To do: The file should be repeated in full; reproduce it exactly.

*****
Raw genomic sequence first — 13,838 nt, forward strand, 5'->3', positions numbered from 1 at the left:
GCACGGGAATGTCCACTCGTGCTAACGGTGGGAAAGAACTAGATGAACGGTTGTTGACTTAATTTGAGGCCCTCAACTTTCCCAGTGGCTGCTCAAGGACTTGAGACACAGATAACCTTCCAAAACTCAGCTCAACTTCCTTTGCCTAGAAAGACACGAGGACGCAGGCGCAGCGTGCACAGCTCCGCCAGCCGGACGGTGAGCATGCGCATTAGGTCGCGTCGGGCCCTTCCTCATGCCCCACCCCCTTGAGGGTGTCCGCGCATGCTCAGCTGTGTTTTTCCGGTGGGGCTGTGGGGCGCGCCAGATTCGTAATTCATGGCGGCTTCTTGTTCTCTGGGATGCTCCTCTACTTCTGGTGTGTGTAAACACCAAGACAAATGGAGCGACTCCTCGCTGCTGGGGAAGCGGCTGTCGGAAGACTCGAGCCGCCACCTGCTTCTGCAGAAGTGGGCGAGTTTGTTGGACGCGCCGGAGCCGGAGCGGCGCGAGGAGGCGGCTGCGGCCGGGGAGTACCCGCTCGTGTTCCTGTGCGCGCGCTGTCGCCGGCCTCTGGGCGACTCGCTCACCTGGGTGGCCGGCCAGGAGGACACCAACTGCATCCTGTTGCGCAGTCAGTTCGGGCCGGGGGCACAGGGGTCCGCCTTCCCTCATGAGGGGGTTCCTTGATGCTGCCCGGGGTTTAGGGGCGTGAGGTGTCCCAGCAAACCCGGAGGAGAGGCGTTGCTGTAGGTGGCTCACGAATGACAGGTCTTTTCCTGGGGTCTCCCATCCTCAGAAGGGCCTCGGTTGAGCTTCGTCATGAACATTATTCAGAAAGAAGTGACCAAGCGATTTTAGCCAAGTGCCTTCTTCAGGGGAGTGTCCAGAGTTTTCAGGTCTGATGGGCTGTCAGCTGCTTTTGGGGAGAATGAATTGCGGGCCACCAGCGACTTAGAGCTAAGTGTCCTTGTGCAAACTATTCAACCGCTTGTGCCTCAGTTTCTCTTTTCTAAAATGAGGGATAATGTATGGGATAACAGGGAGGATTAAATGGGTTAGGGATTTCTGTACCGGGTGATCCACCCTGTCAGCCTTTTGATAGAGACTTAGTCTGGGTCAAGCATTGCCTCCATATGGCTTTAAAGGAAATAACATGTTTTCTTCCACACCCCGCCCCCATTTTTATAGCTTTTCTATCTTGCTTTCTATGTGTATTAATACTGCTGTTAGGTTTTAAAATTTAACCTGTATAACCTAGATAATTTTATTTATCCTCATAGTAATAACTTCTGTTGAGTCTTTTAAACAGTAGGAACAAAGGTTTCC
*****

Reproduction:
Raw genomic sequence first — 13,838 nt, forward strand, 5'->3', positions numbered from 1 at the left:
GCACGGGAATGTCCACTCGTGCTAACGGTGGGAAAGAACTAGATGAACGGTTGTTGACTTAATTTGAGGCCCTCAACTTTCCCAGTGGCTGCTCAAGGACTTGAGACACAGATAACCTTCCAAAACTCAGCTCAACTTCCTTTGCCTAGAAAGACACGAGGACGCAGGCGCAGCGTGCACAGCTCCGCCAGCCGGACGGTGAGCATGCGCATTAGGTCGCGTCGGGCCCTTCCTCATGCCCCACCCCCTTGAGGGTGTCCGCGCATGCTCAGCTGTGTTTTTCCGGTGGGGCTGTGGGGCGCGCCAGATTCGTAATTCATGGCGGCTTCTTGTTCTCTGGGATGCTCCTCTACTTCTGGTGTGTGTAAACACCAAGACAAATGGAGCGACTCCTCGCTGCTGGGGAAGCGGCTGTCGGAAGACTCGAGCCGCCACCTGCTTCTGCAGAAGTGGGCGAGTTTGTTGGACGCGCCGGAGCCGGAGCGGCGCGAGGAGGCGGCTGCGGCCGGGGAGTACCCGCTCGTGTTCCTGTGCGCGCGCTGTCGCCGGCCTCTGGGCGACTCGCTCACCTGGGTGGCCGGCCAGGAGGACACCAACTGCATCCTGTTGCGCAGTCAGTTCGGGCCGGGGGCACAGGGGTCCGCCTTCCCTCATGAGGGGGTTCCTTGATGCTGCCCGGGGTTTAGGGGCGTGAGGTGTCCCAGCAAACCCGGAGGAGAGGCGTTGCTGTAGGTGGCTCACGAATGACAGGTCTTTTCCTGGGGTCTCCCATCCTCAGAAGGGCCTCGGTTGAGCTTCGTCATGAACATTATTCAGAAAGAAGTGACCAAGCGATTTTAGCCAAGTGCCTTCTTCAGGGGAGTGTCCAGAGTTTTCAGGTCTGATGGGCTGTCAGCTGCTTTTGGGGAGAATGAATTGCGGGCCACCAGCGACTTAGAGCTAAGTGTCCTTGTGCAAACTATTCAACCGCTTGTGCCTCAGTTTCTCTTTTCTAAAATGAGGGATAATGTATGGGATAACAGGGAGGATTAAATGGGTTAGGGATTTCTGTACCGGGTGATCCACCCTGTCAGCCTTTTGATAGAGACTTAGTCTGGGTCAAGCATTGCCTCCATATGGCTTTAAAGGAAATAACATGTTTTCTTCCACACCCCGCCCCCATTTTTATAGCTTTTCTATCTTGCTTTCTATGTGTATTAATACTGCTGTTAGGTTTTAAAATTTAACCTGTATAACCTAGATAATTTTATTTATCCTCATAGTAATAACTTCTGTTGAGTCTTTTAAACAGTAGGAACAAAGGTTTCC